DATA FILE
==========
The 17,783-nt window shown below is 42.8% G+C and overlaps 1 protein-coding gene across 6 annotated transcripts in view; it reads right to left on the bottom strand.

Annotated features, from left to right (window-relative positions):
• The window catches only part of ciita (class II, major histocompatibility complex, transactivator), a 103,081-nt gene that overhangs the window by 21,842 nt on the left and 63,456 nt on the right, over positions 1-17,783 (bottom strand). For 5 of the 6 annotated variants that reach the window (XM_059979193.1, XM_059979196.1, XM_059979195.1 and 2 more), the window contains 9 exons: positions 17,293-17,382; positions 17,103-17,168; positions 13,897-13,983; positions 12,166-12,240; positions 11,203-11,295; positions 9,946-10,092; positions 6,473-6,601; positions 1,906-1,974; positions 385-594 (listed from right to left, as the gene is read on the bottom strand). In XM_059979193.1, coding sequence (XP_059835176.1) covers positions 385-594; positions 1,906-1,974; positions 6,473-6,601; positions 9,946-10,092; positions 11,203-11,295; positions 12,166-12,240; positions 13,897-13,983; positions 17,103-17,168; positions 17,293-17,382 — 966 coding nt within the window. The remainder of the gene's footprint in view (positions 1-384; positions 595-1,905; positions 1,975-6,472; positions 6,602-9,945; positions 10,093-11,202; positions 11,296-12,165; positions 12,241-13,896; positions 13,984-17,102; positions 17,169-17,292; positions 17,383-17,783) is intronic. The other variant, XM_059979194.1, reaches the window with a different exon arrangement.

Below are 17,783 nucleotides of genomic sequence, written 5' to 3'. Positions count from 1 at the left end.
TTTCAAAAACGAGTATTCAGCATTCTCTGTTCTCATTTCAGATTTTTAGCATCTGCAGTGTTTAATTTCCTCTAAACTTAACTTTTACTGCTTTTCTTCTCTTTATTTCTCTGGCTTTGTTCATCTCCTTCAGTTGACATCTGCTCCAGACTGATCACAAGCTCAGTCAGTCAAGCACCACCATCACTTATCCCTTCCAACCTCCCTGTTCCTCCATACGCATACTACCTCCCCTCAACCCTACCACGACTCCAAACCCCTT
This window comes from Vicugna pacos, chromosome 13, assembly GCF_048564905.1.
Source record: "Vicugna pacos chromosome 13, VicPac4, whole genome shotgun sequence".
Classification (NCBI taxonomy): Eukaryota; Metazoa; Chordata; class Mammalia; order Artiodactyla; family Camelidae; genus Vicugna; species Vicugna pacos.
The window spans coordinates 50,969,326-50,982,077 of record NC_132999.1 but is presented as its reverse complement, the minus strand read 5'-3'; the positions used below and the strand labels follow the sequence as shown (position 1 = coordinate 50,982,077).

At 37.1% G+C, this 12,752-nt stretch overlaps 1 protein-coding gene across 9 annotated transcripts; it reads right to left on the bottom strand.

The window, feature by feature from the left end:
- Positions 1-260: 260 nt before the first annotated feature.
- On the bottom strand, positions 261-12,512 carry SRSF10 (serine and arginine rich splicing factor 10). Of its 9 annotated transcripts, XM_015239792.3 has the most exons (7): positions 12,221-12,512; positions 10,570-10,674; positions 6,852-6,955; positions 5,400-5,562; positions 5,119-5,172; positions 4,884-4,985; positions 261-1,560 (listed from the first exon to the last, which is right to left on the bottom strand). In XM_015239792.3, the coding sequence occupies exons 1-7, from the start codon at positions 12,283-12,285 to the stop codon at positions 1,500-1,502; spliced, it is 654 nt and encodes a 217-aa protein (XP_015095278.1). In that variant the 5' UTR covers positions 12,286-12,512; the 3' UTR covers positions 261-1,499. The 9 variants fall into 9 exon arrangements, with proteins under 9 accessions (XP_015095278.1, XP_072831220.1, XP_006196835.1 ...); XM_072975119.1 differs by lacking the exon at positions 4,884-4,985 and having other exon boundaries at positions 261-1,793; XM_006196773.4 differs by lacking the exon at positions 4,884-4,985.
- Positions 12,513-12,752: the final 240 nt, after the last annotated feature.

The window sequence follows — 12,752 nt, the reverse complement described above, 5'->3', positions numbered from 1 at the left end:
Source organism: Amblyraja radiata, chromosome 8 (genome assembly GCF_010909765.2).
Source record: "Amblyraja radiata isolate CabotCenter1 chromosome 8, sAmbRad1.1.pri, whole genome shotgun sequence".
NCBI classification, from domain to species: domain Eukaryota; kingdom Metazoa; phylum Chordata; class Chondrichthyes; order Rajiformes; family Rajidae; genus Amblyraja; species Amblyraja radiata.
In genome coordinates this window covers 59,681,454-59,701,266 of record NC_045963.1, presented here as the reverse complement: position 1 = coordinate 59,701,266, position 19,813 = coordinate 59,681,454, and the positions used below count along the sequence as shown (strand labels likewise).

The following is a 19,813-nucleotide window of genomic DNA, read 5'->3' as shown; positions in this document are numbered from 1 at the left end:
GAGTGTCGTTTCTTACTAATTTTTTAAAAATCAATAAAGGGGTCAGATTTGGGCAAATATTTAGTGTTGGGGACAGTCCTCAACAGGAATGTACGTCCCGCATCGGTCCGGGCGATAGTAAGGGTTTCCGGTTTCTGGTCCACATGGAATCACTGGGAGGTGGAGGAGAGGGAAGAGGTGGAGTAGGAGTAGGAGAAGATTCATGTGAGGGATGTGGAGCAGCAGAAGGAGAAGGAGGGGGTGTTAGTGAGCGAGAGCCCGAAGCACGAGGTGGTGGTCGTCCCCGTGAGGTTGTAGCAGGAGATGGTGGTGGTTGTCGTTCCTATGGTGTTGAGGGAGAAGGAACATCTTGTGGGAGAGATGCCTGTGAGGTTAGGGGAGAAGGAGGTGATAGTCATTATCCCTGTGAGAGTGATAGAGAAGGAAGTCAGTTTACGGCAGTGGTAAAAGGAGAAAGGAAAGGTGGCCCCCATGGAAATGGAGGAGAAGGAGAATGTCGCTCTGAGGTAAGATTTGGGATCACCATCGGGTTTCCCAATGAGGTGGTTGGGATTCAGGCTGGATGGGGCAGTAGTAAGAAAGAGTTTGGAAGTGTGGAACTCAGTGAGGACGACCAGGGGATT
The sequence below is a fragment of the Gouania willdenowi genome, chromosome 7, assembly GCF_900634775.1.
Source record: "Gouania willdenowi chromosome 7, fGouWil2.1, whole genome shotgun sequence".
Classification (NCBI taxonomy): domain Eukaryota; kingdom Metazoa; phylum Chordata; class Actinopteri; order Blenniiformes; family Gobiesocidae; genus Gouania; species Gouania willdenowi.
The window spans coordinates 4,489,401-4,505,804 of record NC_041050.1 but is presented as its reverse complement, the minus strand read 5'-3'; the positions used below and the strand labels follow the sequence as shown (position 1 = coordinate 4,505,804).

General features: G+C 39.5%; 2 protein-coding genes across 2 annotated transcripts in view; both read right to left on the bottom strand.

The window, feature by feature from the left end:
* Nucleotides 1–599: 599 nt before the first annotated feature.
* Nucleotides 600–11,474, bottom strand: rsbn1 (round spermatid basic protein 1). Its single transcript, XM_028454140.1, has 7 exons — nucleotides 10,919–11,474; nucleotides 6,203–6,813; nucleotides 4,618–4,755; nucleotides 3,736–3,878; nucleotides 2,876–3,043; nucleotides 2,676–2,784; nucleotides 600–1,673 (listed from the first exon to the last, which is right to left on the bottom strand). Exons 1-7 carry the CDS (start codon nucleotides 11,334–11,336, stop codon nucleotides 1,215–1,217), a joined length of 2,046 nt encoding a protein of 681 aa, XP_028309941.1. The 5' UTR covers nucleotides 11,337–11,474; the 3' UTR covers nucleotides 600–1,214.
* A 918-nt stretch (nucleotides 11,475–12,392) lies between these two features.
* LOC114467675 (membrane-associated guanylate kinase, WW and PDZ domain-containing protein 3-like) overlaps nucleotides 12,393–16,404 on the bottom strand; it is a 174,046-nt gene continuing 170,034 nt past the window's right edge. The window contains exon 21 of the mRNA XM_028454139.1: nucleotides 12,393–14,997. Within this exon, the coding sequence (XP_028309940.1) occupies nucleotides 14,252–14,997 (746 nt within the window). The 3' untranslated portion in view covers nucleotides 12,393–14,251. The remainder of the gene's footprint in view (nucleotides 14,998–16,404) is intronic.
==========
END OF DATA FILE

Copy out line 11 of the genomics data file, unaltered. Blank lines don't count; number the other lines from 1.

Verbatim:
The window, feature by feature from the left end: